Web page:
Are you working on anything new? Any plans for travelling, education, album recordings?

I’m careful with plans currently. They are more aspirations and dreams, just because I’m not sure of the state and fluctuation factor in the world today. I would like to record a new Cd which I have already begun doing. I will tour with my group next year at some point and I certainly plan on being a better father, husband, son and friend to my community.

Do you have any songs, performances, or videos of your music anywhere online that you’d recommend?

You can go to youtube and key in Vito Rezza and 5 after 4- fusion. It’s an EPK that will tell you a little more about us.

What can you tell us about your current projects, and are there any upcoming events?

Current projects are my band 5 after 4, who have just released CD number 6 entitled “Fragrance of Change”. We are currently with EMG. This was released on itunes earlier this year.

How has it been balancing your professional music career and teaching?

I don’t really balance anything at this stage of my career. There is lots of time to develop my own things and teach younger people who love music. Ultimately, the youth are the most important aspect of my life now.  I’m sure young musicians could use help.

If you had to recommend to a student a great song by any band, what would it be and why?

Songs in the Key of Life album is one of the great song books as far as I’m concerned. I need not explain why, Stevie’s songs do that by themselves. For me though, it’s about melodies that are strong, harmonies that are touching and deep and most importantly rhythmical content that grooves hard.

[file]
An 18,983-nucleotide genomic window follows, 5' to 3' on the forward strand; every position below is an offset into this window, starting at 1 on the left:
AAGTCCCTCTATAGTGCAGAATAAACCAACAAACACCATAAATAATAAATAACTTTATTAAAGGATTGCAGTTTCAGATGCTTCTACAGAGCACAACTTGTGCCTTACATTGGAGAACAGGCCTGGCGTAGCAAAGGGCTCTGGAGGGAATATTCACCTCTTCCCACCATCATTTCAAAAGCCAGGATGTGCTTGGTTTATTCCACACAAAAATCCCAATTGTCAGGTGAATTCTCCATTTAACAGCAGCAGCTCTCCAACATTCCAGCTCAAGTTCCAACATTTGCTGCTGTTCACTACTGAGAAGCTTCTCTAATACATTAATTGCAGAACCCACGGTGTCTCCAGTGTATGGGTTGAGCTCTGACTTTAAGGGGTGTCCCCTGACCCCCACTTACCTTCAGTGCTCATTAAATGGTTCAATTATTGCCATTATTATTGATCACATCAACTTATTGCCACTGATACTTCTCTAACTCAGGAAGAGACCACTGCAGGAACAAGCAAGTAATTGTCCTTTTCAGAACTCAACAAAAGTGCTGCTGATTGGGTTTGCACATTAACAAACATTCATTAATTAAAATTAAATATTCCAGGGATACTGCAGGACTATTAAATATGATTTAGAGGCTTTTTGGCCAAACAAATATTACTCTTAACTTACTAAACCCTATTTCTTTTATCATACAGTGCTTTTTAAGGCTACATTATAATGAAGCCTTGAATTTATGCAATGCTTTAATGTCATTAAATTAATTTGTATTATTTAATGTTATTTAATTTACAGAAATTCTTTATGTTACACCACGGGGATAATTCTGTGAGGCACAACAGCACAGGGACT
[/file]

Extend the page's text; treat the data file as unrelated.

What’s it like working as a session musician and what are some of the required skills needed to be a great session player?

Requirements for being a “session player” don’t really exist. There really aren’t those kinds of players anymore. These days most people suffer from narcissism, self-entitlement and mediocrity so every musician thinks she or he is a session player. I guess to answer that through a retro lens it would be things like, great sight reading, great time, great attitude and a willingness to take direction. Check your ego at the door.

What are your views on music education? Do you feel it is an important part of a young musician’s training?

Music education today is about culture and having knowledge so to fill one’s life with beauty and understand on every human level not to mention the ultimate comprehension of Spirit. After all, that is what music does. This answer is yet another book I would have to write.

Any last thoughts, comments, suggestions?

My final comment is to be kind in whatever you are doing and remember that being different, unique and creative used to be the ultimate goal as a musician. So, if you do choose this path then you will need the love, passion and courage to dare to be different. Much Love, Vito.

Thank you, Vito!